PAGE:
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Tag Archives: Eugene Von Guérard

Capon needs a Spanking

“The Art of Australia” is a three-part series television documentary by ABC presented by Edmund Capon. Part one, “Strangers In A Strange Land”, was a disappointing start presenting the same old story of 19th Century Australian colonial art. The couple of references to some contemporary art in an attempt to freshen this stale history didn’t help or hinder. There was too much about landscape art emphasizing the traditional view of Australian art as all about the landscape. Capon’s narrative is full of too much hyperbole, clichéd metaphors (describing Australia as “coming of age” as if a country is a person with a body, heart and head) and contradictions.

Australia can’t be defined as Capon tries as “a unique and diverse culture” because one (unique) cannot be many (diverse). The assumption of the documentary is that Australia has an Australia art, when in the 19th Century the British and Australian art world was basically the same. Capon only examines the art of Melbourne, Sydney and Tasmania as if the history of the SE corner of Australia is representative of the rest of Australia. How art and artists helped to shape Australia’s national identity is assumed rather than demonstrated; if art in anyway shaped Australia’s national identity it played a very minor role.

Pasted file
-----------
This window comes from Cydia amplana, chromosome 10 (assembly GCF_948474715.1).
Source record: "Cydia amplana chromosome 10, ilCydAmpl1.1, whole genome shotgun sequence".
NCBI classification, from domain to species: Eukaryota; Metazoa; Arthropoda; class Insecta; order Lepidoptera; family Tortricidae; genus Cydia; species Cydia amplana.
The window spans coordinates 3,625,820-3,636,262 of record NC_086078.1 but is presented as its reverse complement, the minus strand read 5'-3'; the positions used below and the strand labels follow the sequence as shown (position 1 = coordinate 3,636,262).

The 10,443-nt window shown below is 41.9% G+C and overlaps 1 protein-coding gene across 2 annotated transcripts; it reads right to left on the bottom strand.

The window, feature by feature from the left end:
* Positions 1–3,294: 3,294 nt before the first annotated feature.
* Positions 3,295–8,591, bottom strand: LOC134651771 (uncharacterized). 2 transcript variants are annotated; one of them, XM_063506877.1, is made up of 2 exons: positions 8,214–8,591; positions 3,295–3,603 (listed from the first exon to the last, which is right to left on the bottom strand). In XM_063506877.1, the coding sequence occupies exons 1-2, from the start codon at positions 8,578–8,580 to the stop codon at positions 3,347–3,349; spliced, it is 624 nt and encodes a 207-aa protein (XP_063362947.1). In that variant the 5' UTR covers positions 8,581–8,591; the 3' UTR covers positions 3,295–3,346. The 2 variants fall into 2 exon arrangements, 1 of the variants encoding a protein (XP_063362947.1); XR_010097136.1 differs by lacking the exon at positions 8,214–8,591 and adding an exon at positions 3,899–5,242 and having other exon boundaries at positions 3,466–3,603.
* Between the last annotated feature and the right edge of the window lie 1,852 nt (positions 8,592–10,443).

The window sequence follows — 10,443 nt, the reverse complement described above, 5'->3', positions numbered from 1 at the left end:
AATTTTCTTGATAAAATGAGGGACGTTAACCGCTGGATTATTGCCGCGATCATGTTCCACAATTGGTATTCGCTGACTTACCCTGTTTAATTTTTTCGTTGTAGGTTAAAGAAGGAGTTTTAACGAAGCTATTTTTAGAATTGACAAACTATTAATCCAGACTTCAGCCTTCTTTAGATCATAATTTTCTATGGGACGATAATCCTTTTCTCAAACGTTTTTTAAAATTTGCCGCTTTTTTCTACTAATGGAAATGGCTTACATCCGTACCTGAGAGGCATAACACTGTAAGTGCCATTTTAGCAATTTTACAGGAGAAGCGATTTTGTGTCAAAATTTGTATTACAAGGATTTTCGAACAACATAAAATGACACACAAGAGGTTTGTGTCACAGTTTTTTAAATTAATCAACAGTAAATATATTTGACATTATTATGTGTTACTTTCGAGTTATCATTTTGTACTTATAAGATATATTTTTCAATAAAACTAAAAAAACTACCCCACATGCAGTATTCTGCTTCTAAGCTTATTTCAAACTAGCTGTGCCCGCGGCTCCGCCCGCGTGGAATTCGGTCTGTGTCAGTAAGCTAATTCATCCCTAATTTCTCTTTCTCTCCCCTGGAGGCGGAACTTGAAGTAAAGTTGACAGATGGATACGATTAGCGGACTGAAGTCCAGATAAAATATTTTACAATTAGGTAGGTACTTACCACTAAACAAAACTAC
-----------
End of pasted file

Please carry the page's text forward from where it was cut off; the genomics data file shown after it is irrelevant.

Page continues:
Capon avoids saying anything negative; he avoids the using the word ‘genocide’ to describe the attempted extermination of Tasmanian aboriginals and he avoids the mentioning the Australian banking crisis of 1893.

To describe the Heidelberg School as painting “Australia as it was” ignores the fact that Tom Roberts painted the romanticism of the manual shearing technology in 1890 when mechanical shearing had already been superseded in 1888 with the Wolseley Sheep Shearing Machine. Although Roberts rebelled against Eugene Von Guérard at the National Gallery Art School he apparently absorbed romanticism from his former teacher. Capon’s description of Robert’s Shearing the Rams as an “icon” is made apparently oblivious to the religious meaning of the word.

Edmund Capon was Director of the Art Gallery of NSW and his expertise is in Chinese art. Capon needs a spanking as an embarrassing punishment for his sloppy thinking in this glib and very ordinary history of art in Australia.

Two and a half stars.

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